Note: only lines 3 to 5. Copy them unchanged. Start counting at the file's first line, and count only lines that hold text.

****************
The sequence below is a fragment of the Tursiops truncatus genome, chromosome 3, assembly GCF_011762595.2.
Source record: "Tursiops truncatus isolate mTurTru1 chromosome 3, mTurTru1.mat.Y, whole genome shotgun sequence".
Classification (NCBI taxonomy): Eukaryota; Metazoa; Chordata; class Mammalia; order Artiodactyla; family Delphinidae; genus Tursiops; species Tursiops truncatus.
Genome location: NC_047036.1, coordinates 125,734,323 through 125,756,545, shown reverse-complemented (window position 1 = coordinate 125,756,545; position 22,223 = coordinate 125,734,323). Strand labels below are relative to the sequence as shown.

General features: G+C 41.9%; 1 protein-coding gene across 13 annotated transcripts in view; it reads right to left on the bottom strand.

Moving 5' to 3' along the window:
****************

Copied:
Classification (NCBI taxonomy): Eukaryota; Metazoa; Chordata; class Mammalia; order Artiodactyla; family Delphinidae; genus Tursiops; species Tursiops truncatus.
Genome location: NC_047036.1, coordinates 125,734,323 through 125,756,545, shown reverse-complemented (window position 1 = coordinate 125,756,545; position 22,223 = coordinate 125,734,323). Strand labels below are relative to the sequence as shown.

General features: G+C 41.9%; 1 protein-coding gene across 13 annotated transcripts in view; it reads right to left on the bottom strand.